The Constitutional Right To Bear Arms Has Outlived Its Usefulness

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Illustration by Thomas James

Thursday, November 14, 2013

“A well regulated Militia being necessary to the security of a free State, the right of the people to keep and bear Arms shall not be infringed.” –2nd Amendment

Recent mass shooting tragedies have renewed the national debate over the 2nd Amendment. Gun ownership and homicide rates are higher in the U.S. than in any other developed nation, but gun violence has decreased over the last two decades even as gun ownership may be increasing. Over 200 years have passed since James Madison introduced the Bill of Rights, the country has changed, and so have its guns. Is the right to bear arms now at odds with the common good, or is it as necessary today as it was in 1789?

  • Alan-Dershowitz

    For

    Alan Dershowitz

    Professor of Law, Harvard Law School

  • levinson sanford  90pix

    For

    Sanford Levinson

    Professor of Law and of Government, University of Texas

  • Kopel official 90

    Against

    David Kopel

    Research Director, Independence Institute & Associate Policy Analyst, Cato Institute

  • volokh eugene90

    Against

    Eugene Volokh

    Professor of Law, UCLA School of Law


    • Moderator Image

      MODERATOR

      John Donvan

      Author & Correspondent for ABC News

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Alan-Dershowitz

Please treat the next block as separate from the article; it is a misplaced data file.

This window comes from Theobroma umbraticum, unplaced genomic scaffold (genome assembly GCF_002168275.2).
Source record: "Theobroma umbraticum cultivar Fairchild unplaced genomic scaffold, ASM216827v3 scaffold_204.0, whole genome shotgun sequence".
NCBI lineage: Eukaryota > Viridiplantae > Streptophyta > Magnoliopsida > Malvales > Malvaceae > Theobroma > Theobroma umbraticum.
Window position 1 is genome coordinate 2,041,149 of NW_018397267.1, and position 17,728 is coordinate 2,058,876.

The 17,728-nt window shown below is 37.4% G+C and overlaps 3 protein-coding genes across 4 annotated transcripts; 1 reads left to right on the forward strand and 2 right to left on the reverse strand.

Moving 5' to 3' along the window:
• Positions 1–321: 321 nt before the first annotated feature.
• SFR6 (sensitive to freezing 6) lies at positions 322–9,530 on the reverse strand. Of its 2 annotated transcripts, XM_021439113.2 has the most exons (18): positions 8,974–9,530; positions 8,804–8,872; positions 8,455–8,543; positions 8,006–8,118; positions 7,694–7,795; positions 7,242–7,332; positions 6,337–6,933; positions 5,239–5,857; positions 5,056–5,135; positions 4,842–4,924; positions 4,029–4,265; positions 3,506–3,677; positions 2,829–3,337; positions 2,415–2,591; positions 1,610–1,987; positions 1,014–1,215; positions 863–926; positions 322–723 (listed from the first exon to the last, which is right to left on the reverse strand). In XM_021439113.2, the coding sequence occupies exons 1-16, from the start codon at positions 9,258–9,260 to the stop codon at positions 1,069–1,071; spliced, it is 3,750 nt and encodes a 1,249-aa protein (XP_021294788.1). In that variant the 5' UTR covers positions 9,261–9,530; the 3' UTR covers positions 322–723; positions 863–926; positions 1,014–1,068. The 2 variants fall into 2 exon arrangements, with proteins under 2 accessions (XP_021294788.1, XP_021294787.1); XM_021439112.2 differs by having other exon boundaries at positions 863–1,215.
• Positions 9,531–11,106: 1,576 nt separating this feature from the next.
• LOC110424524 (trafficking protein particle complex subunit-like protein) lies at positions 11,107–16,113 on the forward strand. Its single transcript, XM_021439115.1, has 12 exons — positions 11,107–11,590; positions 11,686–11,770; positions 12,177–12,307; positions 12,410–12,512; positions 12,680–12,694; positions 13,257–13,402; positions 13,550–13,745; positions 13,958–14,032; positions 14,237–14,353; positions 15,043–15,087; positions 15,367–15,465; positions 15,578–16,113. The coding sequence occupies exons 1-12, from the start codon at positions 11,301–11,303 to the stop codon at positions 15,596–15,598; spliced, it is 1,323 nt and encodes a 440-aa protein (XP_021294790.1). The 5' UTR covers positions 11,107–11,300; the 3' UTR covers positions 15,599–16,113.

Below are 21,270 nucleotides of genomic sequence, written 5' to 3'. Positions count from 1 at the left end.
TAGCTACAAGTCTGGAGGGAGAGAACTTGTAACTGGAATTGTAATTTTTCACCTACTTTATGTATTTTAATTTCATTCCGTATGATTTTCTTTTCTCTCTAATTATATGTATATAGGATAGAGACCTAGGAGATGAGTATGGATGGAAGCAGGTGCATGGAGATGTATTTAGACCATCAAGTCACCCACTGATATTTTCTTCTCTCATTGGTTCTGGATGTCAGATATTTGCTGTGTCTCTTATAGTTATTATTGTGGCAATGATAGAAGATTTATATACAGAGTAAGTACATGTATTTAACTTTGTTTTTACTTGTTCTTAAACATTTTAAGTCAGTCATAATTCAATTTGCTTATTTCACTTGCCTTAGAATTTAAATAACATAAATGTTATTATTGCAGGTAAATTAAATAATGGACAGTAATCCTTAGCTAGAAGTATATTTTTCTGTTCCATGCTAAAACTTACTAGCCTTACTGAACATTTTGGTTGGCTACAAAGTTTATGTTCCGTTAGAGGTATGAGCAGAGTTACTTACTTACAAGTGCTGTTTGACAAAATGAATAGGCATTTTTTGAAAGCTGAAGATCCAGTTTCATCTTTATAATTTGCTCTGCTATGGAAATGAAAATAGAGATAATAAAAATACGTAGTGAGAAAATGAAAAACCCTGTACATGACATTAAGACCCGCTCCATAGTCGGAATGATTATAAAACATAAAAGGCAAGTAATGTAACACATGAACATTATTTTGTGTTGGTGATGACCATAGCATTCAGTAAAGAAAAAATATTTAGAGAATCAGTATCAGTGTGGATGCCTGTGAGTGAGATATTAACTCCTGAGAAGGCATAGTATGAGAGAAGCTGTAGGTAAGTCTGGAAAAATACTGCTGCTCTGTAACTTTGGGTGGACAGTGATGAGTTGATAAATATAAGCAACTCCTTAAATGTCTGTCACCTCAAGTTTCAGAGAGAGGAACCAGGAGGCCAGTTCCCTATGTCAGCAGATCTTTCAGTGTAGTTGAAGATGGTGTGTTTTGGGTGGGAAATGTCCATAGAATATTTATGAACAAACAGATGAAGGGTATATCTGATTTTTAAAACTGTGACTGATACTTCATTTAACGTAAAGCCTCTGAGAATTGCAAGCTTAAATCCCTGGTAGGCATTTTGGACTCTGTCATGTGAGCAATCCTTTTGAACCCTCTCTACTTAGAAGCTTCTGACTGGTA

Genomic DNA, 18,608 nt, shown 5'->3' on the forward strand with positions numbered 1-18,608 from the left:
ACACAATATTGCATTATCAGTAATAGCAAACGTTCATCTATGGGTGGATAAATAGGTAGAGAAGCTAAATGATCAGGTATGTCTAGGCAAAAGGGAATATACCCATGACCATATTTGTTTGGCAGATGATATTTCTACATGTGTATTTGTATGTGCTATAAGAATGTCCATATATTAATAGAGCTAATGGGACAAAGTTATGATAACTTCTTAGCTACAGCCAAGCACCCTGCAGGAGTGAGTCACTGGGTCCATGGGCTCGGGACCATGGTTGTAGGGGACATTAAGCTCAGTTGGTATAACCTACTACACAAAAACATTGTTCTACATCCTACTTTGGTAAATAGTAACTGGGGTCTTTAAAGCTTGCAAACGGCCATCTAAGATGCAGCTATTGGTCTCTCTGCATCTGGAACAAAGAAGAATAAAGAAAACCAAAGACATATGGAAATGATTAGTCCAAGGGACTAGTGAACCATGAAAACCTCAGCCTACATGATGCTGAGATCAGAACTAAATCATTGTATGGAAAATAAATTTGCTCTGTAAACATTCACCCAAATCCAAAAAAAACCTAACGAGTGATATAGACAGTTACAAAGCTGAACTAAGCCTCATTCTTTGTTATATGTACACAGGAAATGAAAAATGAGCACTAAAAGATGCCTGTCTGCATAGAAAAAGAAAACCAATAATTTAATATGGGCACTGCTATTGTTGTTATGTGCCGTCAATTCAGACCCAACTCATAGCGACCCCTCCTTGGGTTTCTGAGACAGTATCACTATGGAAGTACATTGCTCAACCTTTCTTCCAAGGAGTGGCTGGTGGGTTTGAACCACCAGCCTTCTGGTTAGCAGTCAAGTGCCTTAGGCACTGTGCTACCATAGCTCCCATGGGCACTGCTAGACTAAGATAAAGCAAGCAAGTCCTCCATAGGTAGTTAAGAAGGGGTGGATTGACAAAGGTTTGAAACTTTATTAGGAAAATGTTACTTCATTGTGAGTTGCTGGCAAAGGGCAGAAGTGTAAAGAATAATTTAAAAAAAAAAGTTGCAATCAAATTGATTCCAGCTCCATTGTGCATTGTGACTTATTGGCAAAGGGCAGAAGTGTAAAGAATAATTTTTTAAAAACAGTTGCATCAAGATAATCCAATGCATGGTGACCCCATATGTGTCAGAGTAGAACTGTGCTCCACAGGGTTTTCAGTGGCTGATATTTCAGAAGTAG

For The Motion

Alan Dershowitz

Professor of Law, Harvard Law School

Alan M. Dershowitz, the Felix Frankfurter Professor of Law at Harvard Law School, has been called “the nation’s most peripatetic civil liberties lawyer” and one of its “most distinguished defenders of individual rights.” He is a graduate of Brooklyn College and Yale Law School and joined the Harvard Law Faculty at age 25 after clerking for Judge David Bazelon and Justice Arthur Goldberg. He has published more than 1,000 articles in magazines, newspapers, journals and blogs such as The New York Times Magazine, The Washington Post, The Wall Street Journal, The Harvard Law Review, the Yale Law Journal and Huffington Post. Dershowitz is the author of numerous bestselling books, and his autobiography, Taking the Stand: My Life in the Law, was recently published by Crown.

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levinson sanford  90pix

For The Motion

Sanford Levinson

Professor of Law and of Government, University of Texas

Sanford Levinson, who holds the W. St. John Garwood and W. St. John Garwood, Jr., Centennial Chair in Law, joined the University of Texas Law School in 1980. Previously a member of the Department of Politics at Princeton University, he is also a Professor in the Department of Government at the University of Texas. The author of over 350 articles and book reviews in professional and popular journals--and a regular contributor to the popular blog Balkinization--Levinson is also the author of four books, most recently, Framed: America's 51 Constitutions and the Crisis of Governance (2012). He has edited or co-edited numerous books, including a leading constitutional law casebook Processes of Constitutional Decisionmaking (5th ed. 2006). He received the Lifetime Achievement Award from the Law and Courts Section of the American Political Science Association in 2010.

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Kopel official 90

Against The Motion

David Kopel

Research Director, Independence Institute & Associate Policy Analyst, Cato Institute